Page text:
One odd feature of the original building was its solid internal walls inside the structure, cloisters inside a glass box. The renovation replaces these former barriers with glass, while ensuring that the external four feet of each of these otherwise different spaces maintains an appearance that doesn’t clash with public areas. Design touches in the common areas, from the distinctive (eggcrate lighting features) to the actively defunct (ashtrays) remain.
The building’s services were comprehensively remodeled, and considerable amounts of utility space were cleared out and put to other use thanks to technical advances of the last 50 years, including a variable refrigerant system. Photovoltaic panels were installed in the building’s skylights, which now produce about 15 percent of electricity for common areas.
The building’s cafeteria, sited in characteristic Saarinen corporate fashion on the building’s lower level overlooking a pond, is being renovated into an event space. Gorlin noted that it’s the size of the Waldorf Astoria ballroom. An auditorium has also been renovated and a conference space is being created.
The quality of the building’s restoration has earned itself a Docomomo Commercial Design Award for Excellence in 2017 and a listing on the National Register of Historic Places. One item that seems an active improvement on Saarien’s scheme is the conversion of an unused space topping the former cafeteria into a rooftop garden. Gorlin mused on this unused opportunity: “This was a [Miesian] idea of framing the view when in fact it is not easily accessed. I’ve made it accessible.” Sasaki, Walker, and Associates’ original landscaping remains alluring. So does a sculptural water tower along the building’s main drive designed to imitate the form of an early transistor, and a sculpture resembling an early radio telescope honoring astronomer Karl Jansky.
The office floors are now 70 to 80 percent leased by a variety of tenants—mostly tech and coworking companies—and one is headed by a former Bell Labs employee. A number of pre-built office spaces were designed by Zamudio, reflecting themes from the Bauhaus to a cheeky “Eero’s Dream.”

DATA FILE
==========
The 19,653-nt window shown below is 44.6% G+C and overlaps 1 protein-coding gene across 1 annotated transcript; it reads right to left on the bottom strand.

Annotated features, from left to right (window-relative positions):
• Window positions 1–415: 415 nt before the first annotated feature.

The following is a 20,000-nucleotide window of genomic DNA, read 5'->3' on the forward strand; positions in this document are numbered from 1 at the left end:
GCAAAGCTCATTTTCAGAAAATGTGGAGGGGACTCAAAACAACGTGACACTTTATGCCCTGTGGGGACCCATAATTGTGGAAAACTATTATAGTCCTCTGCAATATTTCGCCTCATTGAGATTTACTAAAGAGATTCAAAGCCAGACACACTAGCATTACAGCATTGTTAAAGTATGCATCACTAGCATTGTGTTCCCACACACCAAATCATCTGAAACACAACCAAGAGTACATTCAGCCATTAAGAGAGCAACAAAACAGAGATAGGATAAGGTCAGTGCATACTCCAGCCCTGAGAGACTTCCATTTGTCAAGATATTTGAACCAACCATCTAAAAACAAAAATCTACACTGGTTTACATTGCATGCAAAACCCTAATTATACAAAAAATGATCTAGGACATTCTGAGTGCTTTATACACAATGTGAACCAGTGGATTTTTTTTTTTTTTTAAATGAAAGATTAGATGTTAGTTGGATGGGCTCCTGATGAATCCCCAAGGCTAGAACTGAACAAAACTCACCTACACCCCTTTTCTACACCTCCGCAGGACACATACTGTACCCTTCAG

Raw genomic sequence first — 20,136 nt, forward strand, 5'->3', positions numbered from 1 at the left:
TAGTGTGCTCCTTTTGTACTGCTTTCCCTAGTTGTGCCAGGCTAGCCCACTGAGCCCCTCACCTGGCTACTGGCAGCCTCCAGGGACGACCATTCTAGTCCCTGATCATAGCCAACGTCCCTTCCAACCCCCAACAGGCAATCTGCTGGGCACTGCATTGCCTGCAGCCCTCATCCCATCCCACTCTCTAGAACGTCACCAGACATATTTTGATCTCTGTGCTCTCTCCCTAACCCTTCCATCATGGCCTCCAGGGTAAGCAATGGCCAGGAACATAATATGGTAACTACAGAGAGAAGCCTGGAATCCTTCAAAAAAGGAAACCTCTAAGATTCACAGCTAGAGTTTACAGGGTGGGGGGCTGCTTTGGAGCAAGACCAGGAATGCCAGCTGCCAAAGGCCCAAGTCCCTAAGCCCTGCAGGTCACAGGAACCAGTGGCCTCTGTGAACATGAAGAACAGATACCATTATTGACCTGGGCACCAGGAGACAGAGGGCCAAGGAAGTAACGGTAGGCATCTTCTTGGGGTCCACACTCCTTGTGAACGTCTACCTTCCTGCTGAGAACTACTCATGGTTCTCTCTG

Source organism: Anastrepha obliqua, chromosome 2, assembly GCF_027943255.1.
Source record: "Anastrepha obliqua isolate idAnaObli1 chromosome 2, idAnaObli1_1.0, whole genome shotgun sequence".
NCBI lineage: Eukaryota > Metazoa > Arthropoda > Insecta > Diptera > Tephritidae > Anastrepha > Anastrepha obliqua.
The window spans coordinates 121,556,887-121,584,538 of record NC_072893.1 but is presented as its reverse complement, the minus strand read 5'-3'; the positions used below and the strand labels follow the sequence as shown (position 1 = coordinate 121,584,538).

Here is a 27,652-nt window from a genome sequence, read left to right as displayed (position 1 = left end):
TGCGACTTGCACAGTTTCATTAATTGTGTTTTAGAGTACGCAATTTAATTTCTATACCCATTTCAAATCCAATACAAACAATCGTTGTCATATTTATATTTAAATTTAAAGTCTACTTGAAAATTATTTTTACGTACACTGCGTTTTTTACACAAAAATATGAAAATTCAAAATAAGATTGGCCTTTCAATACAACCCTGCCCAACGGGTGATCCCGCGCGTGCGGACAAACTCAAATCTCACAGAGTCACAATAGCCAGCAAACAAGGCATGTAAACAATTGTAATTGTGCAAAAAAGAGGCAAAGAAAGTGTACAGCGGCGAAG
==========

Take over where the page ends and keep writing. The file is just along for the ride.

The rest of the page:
The ground floor retail components of the complex are filling out, with a coffee shop and a pop-up restaurant open now, along with a hair salon. A gym, pharmacy, daycare, florist, and other retail is on the way. The town’s library relocated to the main corridor. Zucker noted that they’re “working on some entertainment venues” and “would love to have bowling.” A hotel is also being inserted on the perimeter of the building’s roof. Gorlin noted that it’s “really not visible as you approach the building, but where it is most visible it recreates the visual rhythm of the existing facade.”
One misfortune of the development plans is that Zucker’s proposal to build pedestrian-friendly townhouse units around the building was rejected in early stages of the development. Instead, 225 standalone suburban homes have been built in typical suburban arrangement. Zucker says the success of the project has been seen locally as a surprise. Had people anticipated its popularity, he thinks, the community would have embraced his housing plan. A need for more compact housing “on the right scale” remains part of their vision.
This marvelous behemoth was left for dead a decade ago, merely breathing new life into it is enough of an accomplishment for now.
*Correction: A previous version of this article misidentified Paola Zamudio.